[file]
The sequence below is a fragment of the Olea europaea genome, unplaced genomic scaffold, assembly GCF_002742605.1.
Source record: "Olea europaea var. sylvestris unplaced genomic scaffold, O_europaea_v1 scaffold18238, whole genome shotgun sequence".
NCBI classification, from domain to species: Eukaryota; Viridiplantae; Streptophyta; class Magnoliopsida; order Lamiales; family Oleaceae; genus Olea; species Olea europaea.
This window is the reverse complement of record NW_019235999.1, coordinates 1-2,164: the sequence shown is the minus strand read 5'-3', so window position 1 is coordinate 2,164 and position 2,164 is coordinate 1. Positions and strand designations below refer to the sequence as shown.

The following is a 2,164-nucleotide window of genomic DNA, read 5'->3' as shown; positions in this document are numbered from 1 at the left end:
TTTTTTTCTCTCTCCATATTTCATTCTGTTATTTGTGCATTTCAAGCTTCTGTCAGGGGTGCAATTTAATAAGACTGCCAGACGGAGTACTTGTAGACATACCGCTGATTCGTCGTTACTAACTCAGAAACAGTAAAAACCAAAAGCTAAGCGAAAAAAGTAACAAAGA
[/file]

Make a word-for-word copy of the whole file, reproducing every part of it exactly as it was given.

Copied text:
The sequence below is a fragment of the Olea europaea genome, unplaced genomic scaffold, assembly GCF_002742605.1.
Source record: "Olea europaea var. sylvestris unplaced genomic scaffold, O_europaea_v1 scaffold18238, whole genome shotgun sequence".
NCBI classification, from domain to species: Eukaryota; Viridiplantae; Streptophyta; class Magnoliopsida; order Lamiales; family Oleaceae; genus Olea; species Olea europaea.
This window is the reverse complement of record NW_019235999.1, coordinates 1-2,164: the sequence shown is the minus strand read 5'-3', so window position 1 is coordinate 2,164 and position 2,164 is coordinate 1. Positions and strand designations below refer to the sequence as shown.

The following is a 2,164-nucleotide window of genomic DNA, read 5'->3' as shown; positions in this document are numbered from 1 at the left end:
TTTTTTTCTCTCTCCATATTTCATTCTGTTATTTGTGCATTTCAAGCTTCTGTCAGGGGTGCAATTTAATAAGACTGCCAGACGGAGTACTTGTAGACATACCGCTGATTCGTCGTTACTAACTCAGAAACAGTAAAAACCAAAAGCTAAGCGAAAAAAGTAACAAAGA